Alex did a great job running down some of the big additions in Summer Camp’s Second Round of 2014 Artist Announcements earlier on the blog. As usual the Summer Camp bill is really stacked giving fans a wide array of musical choices, and he broke down the big names that have everyone buzzing.
And while the 2nd round was certainly full of big names, I’d like to focus on a few of the bands that you might have overlooked at first glance.
Obviously the addition of Al Schnier and Vinnie Amico’s Americana explosion Floodwood is great news. Fresh off their inaugural tour of Colorado, this will be Floodwood’s third year at Summer Camp. They also played two top-notch shows in the VIP tent in both 2012 and 2013. If you like moe and acoustic music find yourself at Floodwood whenever possible.
Head For The Hills
I’m personally excited to see my hometown heroes Head For The Hills on the lineup. This has been a long time coming and in my opinion they are one of the best string bands touring today. They have an attention to song craft that harkens back to a nostalgic time. Their strong musical story telling is matched by their powerful harmonizing. Head For The Hills is sure to please any bluegrass fan.
In the last year I’ve had the pleasure of seeing jam standout Twiddle twice. They recently toured extensively with The Werks who will again be returning to Summer Camp. Twidde renews faith in the jam scene with each performance. They are rekindling my love affair with jam and quite frankly, they do it well.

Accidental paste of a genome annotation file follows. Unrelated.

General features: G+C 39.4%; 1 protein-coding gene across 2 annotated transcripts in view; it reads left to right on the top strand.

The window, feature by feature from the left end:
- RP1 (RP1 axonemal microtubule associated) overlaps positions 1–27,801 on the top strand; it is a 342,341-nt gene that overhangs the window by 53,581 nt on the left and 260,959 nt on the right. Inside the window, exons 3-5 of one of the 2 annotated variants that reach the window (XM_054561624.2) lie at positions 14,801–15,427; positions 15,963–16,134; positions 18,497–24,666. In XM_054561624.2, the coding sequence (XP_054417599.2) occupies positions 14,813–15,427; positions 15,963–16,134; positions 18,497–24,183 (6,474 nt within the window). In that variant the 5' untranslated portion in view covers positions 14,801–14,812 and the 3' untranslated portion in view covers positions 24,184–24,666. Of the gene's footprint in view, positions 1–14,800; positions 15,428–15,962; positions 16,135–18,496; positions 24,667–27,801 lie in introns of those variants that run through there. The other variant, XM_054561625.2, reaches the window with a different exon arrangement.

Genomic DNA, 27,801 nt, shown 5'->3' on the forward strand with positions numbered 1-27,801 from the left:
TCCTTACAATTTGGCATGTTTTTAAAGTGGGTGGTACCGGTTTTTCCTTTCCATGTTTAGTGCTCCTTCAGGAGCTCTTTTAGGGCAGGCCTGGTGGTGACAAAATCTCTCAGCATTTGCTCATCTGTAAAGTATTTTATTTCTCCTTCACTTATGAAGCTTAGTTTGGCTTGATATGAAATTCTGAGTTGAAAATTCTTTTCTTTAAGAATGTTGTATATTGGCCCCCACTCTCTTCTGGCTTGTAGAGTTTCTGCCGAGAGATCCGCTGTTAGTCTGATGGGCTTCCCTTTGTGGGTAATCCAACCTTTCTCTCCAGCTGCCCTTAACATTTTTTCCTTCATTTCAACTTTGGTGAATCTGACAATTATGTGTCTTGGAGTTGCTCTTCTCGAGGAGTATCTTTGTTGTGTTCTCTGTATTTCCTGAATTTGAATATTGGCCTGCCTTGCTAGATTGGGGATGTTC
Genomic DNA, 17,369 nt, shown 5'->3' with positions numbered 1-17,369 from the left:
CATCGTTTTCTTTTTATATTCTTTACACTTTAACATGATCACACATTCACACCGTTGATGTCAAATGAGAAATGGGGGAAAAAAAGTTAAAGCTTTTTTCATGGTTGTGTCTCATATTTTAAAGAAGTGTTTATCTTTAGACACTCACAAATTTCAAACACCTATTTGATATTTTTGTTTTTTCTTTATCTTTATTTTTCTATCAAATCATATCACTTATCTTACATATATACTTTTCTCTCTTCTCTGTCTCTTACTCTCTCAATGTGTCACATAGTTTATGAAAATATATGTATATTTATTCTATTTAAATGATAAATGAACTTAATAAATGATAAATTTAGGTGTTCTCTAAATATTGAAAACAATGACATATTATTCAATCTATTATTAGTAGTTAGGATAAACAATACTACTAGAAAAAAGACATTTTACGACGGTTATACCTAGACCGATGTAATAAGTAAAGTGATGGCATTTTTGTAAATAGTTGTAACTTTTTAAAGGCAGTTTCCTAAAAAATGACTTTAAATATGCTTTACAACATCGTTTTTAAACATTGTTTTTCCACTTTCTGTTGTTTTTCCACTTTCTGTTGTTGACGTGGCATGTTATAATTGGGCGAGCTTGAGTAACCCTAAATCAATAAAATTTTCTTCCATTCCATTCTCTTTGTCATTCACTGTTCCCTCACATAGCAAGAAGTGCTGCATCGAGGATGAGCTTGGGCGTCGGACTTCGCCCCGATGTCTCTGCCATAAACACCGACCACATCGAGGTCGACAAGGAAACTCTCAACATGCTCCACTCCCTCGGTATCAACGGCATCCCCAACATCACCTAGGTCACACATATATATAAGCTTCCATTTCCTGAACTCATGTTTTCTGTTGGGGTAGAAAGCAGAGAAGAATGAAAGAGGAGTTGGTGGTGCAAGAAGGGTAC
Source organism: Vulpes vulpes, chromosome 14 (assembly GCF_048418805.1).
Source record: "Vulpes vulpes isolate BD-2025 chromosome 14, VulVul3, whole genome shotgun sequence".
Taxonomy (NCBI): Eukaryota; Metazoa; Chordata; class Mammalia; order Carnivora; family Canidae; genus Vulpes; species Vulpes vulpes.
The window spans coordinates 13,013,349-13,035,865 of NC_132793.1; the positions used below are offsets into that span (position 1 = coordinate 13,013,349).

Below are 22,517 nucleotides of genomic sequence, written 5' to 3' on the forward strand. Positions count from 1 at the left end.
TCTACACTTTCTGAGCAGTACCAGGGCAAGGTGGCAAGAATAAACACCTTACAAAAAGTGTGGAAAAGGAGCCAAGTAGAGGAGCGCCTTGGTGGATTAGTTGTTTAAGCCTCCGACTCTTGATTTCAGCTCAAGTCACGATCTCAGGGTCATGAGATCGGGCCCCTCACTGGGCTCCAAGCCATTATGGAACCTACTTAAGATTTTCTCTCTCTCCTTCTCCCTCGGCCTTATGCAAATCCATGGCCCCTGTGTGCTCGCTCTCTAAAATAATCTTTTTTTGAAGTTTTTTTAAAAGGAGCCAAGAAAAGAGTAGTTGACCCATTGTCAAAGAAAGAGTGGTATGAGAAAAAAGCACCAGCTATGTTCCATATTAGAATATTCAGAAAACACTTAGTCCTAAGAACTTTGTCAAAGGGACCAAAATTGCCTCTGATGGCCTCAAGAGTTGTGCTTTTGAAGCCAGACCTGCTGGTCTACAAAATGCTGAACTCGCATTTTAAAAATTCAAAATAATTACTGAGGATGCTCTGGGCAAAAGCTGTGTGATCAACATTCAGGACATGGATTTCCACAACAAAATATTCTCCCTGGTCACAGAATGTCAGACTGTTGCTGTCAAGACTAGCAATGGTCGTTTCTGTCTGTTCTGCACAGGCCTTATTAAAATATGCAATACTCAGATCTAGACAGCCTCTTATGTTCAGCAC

The Devil Makes Three
In 2012 made their initial performance at Summer Camp. Unfortunately their bassist Lucia Turino had suffered an injury to her arm and was unable to play with the band. The fill in was fine, but I look forward to seeing the full group playing at Summer Camp they year. They are in the vein of cowpunk, but they focus on a ragtime delivery with heavy lyrics. They are some slap you in the face bluegrass.
UV Hippo or Ultraviolet Hippopotamus as they are officially known too is relatively fresh to the Summer Camp scene. This will be their third year on the lineup and the Michigan progressive improvisational outfit. They too are part of a young crop of new bands that are focusing on bringing the glory of jam back to the masses. Like Twiddle and The Werks, UV Hippo is carrying a torch that was set aflame with the likes of Phish and Blues Traveler.
Mike Dillon is a mad scientist of the xylophone. He is a percussion king and truly an awe-inspiring performer. For those that aren’t familiar Mike Dillon is a member of Critter Buggin’, Garage A Tois, and Les Claypool’s Fancy Band and has played with everyone from Ani DeFranco to Galactic. This is the second time the Mike Dillon Band has played at Summer Camp, but this group has been touring relentlessly since the release of their debut album Urn in 2012. The energetic and spunky Carly Meyers on trombone is definitely one to watch.
And last but certainly not least Greensky Bluegrass will be making their triumphant return to Scamp. They first performed at Three Sister’s Park in 2009 and this will be their fourth year at the festival. Greensky is an incredible bluegrass experience that knows their craft and delivers night after night. This summer they did a three day run that included their first performance at Red Rocks, a stop Camp Euforia in Lone Tree, Iowa, and they finished the weekend with a show at Forecastle in Kentucky. That’s some serious touring and some serious dedication to spreading their music far and wide. For real string fans Greensky is definitely a favorite.
Well there you have it – a quick rundown of my top 8 possibly overlooked, but most likely widely celebrated, additions to the Summer Camp lineup. With a hundred bands (give or take a few) seven stages, multiple musical workshops, and the random private outbursts of song, it can be easy to get overwhelmed.